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PATTERNS OF 50 ETF OPTIONS IMPLIED VOLATILITY IN CHINA: ON IMPLIED VOLATILITY FUNCTIONS


Finance

PATTERNS OF 50 ETF OPTIONS IMPLIED VOLATILITY IN CHINA: ON IMPLIED VOLATILITY FUNCTIONS

Name and surname of author:

Pengshi Li, Yan Lin, Yuting Zhong

Year:
2021
Volume:
24
Issue:
1
Keywords:
Implied volatility, smile patterns, implied volatility functions
DOI (& full text):
Anotation:
The aim of this study is to examine the volatility smile based on the European options on Shanghai stock exchange 50 ETF. The data gives evidence of the existence of a well-known U-shaped implied…more
The aim of this study is to examine the volatility smile based on the European options on Shanghai stock exchange 50 ETF. The data gives evidence of the existence of a well-known U-shaped implied volatility smile for the SSE 50 ETF options market in China. For those near-month options, the implied volatility smirk is also observed. And the implied volatility remains high for the short maturity and decreases as the maturity increases. The patterns of the implied volatility of SSE 50 ETF options indicate that in-the-money options and out-of-the-money options are more expensive relative to at-the-money options. This makes the use of at-the-money implied volatility for pricing out-of- or in-the-money options questionable. In order to investigate the implied volatility, the regression-based implied volatility functions model is considered employed to study the implied volatility in this study as this method is simple and easy to apply in practice. Several classical implied volatility functions are investigated in this paper to find whether some kind of implied volatility functions could lead to more accurate options pricing values. The potential determinants of implied volatility are the degree of moneyness and days left to expiration. The empirical work has been expressed by means of simple ordinary least squares framework. As the study shows, when valuing options, the results of using volatility functions are mixed. For far-month options, using atthe-money implied volatility performs better than other volatility functions in option valuation. For near-month options, the use of volatility functions can improve the valuation accuracy for deep in-the-money options or deep out-of-the-money options. However, no particular implied volatility function performs very well for options of all moneyness level and time to maturity.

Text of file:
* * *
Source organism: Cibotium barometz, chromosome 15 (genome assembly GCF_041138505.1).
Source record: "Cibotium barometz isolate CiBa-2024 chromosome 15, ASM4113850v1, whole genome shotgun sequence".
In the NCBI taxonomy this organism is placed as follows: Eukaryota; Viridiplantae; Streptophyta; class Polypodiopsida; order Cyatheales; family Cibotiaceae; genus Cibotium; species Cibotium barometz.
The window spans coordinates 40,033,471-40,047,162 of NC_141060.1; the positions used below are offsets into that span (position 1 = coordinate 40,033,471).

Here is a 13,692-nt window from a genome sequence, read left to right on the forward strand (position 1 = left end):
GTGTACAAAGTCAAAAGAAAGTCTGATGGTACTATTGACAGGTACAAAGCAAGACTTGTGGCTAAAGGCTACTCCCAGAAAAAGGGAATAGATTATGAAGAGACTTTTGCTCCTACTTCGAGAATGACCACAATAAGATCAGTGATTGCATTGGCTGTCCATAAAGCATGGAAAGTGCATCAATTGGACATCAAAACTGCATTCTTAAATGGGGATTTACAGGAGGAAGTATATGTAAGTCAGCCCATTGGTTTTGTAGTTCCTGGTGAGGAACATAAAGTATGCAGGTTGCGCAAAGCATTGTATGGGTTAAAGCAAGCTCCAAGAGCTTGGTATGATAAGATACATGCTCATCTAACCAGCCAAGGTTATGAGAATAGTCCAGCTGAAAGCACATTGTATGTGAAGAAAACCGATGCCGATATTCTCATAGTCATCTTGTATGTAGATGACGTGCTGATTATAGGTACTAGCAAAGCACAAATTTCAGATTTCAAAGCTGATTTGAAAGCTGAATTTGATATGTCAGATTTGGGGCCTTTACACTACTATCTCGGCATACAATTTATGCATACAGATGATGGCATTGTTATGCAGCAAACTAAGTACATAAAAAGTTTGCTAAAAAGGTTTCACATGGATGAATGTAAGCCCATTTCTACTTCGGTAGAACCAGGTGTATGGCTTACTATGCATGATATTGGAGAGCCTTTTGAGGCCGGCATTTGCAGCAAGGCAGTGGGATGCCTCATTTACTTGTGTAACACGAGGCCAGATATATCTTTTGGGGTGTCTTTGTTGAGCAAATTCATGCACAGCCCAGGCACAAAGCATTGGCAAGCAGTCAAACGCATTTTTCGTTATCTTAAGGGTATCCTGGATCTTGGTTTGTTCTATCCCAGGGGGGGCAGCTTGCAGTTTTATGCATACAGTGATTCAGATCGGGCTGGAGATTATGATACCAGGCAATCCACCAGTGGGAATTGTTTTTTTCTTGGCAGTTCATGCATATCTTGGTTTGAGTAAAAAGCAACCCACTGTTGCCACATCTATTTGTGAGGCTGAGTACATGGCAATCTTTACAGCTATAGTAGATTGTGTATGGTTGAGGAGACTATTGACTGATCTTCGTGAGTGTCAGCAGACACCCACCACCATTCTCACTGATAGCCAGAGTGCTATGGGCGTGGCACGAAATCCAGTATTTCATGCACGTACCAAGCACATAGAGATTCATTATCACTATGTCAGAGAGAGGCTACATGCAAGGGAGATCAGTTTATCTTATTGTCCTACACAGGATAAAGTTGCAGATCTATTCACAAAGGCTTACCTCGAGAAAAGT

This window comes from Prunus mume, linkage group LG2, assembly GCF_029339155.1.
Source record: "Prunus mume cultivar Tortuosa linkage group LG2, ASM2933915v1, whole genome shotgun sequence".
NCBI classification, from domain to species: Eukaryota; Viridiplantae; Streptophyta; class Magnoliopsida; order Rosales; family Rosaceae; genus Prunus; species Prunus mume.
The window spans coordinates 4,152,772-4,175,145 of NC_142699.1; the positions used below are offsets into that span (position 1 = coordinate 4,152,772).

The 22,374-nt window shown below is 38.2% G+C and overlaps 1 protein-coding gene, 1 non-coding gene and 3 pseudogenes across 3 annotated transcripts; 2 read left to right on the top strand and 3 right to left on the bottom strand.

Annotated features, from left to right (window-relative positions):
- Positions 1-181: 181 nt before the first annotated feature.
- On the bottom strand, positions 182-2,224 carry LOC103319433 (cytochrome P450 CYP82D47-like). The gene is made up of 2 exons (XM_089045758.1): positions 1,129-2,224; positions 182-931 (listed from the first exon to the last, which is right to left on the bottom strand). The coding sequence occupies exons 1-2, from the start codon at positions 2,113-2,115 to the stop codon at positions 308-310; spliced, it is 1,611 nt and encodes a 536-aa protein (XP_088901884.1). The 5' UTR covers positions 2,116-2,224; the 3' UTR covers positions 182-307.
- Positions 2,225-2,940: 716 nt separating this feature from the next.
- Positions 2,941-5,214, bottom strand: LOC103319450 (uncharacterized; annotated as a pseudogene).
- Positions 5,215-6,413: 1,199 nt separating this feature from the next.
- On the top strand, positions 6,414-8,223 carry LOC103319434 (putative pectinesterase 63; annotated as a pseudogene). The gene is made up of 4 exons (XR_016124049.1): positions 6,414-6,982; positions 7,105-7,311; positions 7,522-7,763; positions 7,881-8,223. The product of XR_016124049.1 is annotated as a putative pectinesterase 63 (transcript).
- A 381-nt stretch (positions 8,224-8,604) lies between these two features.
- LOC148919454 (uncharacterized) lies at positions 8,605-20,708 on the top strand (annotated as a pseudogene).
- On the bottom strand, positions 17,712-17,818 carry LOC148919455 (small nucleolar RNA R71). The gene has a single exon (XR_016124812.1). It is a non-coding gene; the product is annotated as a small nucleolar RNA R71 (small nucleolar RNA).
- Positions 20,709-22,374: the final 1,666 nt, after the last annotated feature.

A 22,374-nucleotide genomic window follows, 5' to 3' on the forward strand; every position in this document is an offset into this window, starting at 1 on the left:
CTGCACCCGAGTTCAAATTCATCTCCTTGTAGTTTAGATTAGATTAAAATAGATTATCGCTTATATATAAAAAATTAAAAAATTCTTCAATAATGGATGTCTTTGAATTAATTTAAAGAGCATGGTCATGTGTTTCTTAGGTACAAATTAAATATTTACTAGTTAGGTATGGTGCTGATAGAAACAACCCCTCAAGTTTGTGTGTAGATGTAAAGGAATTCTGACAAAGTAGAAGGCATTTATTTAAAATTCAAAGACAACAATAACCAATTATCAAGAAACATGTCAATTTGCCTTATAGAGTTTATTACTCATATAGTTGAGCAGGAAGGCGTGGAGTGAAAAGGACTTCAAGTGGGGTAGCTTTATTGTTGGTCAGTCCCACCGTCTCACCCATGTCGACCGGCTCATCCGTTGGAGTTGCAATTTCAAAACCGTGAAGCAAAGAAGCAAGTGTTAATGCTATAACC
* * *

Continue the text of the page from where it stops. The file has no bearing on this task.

Section:
Finance

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